Looking at the output above, you can see that the output includes the version of the test library and Qt itself, and then the status of each test that is run. In addition to the testValidity and testMonth tests that we defined, there is also a setup routine (initTestCase) and a teardown routine (cleanupTestCase) that can be used to do additional configuration if required.

Failing tests

If we had made an error in either the production code or the unit test code, then the results would show an error. An example is shown below:

Example 4. QDate unit test output showing failure $ ./tutorial1

                  • Start testing of testDate *********

Config: Using QTest library 4.1.0, Qt 4.1.0-snapshot-20051003 PASS  : testDate::initTestCase() PASS  : testDate::testValidity() FAIL!  : testDate::testMonth() Compared values are not the same

  Actual (date.month()): 4
  Expected (3): 3
   Loc: [tutorial1.cpp(25)]

PASS  : testDate::cleanupTestCase() Totals: 3 passed, 1 failed, 0 skipped

                  • Finished testing of testDate *********

Running selected tests

When the number of test functions increases, and some of the functions take a long time to run, it can be useful to only run a selected function. For example, if you only want to run the testMonth function, then you just specify that on the command line, as shown below:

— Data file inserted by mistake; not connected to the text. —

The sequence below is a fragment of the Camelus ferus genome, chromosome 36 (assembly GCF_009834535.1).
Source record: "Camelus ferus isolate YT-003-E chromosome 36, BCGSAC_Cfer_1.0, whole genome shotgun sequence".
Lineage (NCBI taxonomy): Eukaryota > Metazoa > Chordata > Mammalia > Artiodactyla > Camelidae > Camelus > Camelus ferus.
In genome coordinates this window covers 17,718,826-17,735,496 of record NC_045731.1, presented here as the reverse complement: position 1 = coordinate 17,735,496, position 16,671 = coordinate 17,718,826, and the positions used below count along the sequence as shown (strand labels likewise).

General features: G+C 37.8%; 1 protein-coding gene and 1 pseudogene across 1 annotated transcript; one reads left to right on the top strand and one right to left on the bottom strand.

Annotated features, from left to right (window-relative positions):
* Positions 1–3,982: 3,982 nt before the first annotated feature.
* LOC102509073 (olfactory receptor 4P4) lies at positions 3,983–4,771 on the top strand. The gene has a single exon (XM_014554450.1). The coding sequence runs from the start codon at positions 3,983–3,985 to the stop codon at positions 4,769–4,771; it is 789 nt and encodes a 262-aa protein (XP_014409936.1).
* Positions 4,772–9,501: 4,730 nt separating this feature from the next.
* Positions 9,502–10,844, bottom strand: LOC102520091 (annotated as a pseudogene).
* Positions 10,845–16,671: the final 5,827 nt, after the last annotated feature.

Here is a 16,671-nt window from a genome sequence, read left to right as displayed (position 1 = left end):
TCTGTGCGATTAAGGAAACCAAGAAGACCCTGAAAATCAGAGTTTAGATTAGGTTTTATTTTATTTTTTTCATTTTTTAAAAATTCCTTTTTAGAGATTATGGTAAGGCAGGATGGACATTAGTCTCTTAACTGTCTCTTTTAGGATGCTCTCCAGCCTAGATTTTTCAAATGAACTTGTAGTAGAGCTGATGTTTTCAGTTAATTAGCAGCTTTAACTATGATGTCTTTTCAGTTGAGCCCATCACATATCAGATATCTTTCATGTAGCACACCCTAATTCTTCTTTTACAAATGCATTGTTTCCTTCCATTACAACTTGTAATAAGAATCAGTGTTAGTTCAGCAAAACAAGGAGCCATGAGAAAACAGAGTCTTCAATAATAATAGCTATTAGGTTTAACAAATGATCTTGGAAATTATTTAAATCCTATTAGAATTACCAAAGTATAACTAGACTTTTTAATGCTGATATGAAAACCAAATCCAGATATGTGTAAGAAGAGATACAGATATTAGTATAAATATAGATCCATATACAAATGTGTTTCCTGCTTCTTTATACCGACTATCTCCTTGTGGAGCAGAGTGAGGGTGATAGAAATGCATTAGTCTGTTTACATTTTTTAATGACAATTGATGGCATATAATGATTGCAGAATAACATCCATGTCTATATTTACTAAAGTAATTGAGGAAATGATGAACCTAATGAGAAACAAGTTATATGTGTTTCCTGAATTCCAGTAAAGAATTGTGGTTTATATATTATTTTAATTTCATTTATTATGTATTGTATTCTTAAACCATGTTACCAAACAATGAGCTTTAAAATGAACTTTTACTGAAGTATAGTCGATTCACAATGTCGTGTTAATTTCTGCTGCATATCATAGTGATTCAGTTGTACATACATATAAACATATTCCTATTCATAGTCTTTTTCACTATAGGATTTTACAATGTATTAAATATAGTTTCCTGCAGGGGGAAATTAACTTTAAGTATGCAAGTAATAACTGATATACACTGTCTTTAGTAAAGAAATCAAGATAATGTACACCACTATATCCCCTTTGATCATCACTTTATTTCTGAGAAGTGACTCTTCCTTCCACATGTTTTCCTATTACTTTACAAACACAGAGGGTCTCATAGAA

Example 5. QDate unit test output - selected function

$ ./tutorial1 testValidity

                  • Start testing of testDate *********

Config: Using QTest library 4.1.0, Qt 4.1.0-snapshot-20051003 PASS  : testDate::initTestCase() PASS  : testDate::testValidity() PASS  : testDate::cleanupTestCase() Totals: 3 passed, 0 failed, 0 skipped

                  • Finished testing of testDate *********

Note that the initTestCase and cleanupTestCase routines are always run, so that any necessary setup and cleanup will still be done.

You can get a list of the available functions by passing the -functions option, as shown below:

Example 6. QDate unit test output - listing functions $ ./tutorial1 -functions testValidity() testMonth()

Verbose output options

You can get more verbose output by using the -v1, -v2 and -vs options. -v1 produces a message on entering each test function. I found this is useful when it looks like a test is hanging. This is shown below:

Example 7. QDate unit test output - verbose output

$ ./tutorial1 -v1

                  • Start testing of testDate *********